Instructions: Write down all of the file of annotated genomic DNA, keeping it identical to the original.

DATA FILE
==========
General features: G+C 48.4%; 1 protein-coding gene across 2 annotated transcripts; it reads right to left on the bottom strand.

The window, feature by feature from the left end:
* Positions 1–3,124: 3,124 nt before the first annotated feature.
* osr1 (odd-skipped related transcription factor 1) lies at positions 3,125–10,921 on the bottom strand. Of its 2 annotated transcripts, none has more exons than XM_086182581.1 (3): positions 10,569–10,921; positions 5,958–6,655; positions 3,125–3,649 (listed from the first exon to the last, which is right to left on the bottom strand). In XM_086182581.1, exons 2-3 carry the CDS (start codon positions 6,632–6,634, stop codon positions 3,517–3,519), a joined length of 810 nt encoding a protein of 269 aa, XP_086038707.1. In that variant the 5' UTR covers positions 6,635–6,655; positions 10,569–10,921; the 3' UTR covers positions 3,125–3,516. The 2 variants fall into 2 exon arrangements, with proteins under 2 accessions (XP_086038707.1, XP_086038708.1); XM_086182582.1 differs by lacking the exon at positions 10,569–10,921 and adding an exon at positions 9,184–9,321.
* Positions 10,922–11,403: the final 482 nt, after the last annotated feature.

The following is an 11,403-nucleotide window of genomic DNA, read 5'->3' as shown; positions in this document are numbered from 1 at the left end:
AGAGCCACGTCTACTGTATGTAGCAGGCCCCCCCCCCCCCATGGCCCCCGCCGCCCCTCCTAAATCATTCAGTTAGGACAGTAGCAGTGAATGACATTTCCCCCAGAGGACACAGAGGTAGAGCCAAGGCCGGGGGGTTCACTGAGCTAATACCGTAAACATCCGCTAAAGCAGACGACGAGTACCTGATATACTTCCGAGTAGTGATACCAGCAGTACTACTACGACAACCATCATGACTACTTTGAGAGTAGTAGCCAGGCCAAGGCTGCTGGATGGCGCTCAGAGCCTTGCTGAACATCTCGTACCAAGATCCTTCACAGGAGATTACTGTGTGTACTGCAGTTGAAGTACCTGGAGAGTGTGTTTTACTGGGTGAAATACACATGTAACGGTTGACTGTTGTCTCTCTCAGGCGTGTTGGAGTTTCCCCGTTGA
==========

General features: G+C 48.4%; 1 protein-coding gene across 2 annotated transcripts; it reads right to left on the bottom strand.

The window, feature by feature from the left end:
* Positions 1–3,124: 3,124 nt before the first annotated feature.
* osr1 (odd-skipped related transcription factor 1) lies at positions 3,125–10,921 on the bottom strand. Of its 2 annotated transcripts, none has more exons than XM_086182581.1 (3): positions 10,569–10,921; positions 5,958–6,655; positions 3,125–3,649 (listed from the first exon to the last, which is right to left on the bottom strand). In XM_086182581.1, exons 2-3 carry the CDS (start codon positions 6,632–6,634, stop codon positions 3,517–3,519), a joined length of 810 nt encoding a protein of 269 aa, XP_086038707.1. In that variant the 5' UTR covers positions 6,635–6,655; positions 10,569–10,921; the 3' UTR covers positions 3,125–3,516. The 2 variants fall into 2 exon arrangements, with proteins under 2 accessions (XP_086038707.1, XP_086038708.1); XM_086182582.1 differs by lacking the exon at positions 10,569–10,921 and adding an exon at positions 9,184–9,321.
* Positions 10,922–11,403: the final 482 nt, after the last annotated feature.

The following is an 11,403-nucleotide window of genomic DNA, read 5'->3' as shown; positions in this document are numbered from 1 at the left end:
AGAGCCACGTCTACTGTATGTAGCAGGCCCCCCCCCCCCCATGGCCCCCGCCGCCCCTCCTAAATCATTCAGTTAGGACAGTAGCAGTGAATGACATTTCCCCCAGAGGACACAGAGGTAGAGCCAAGGCCGGGGGGTTCACTGAGCTAATACCGTAAACATCCGCTAAAGCAGACGACGAGTACCTGATATACTTCCGAGTAGTGATACCAGCAGTACTACTACGACAACCATCATGACTACTTTGAGAGTAGTAGCCAGGCCAAGGCTGCTGGATGGCGCTCAGAGCCTTGCTGAACATCTCGTACCAAGATCCTTCACAGGAGATTACTGTGTGTACTGCAGTTGAAGTACCTGGAGAGTGTGTTTTACTGGGTGAAATACACATGTAACGGTTGACTGTTGTCTCTCTCAGGCGTGTTGGAGTTTCCCCGTTGA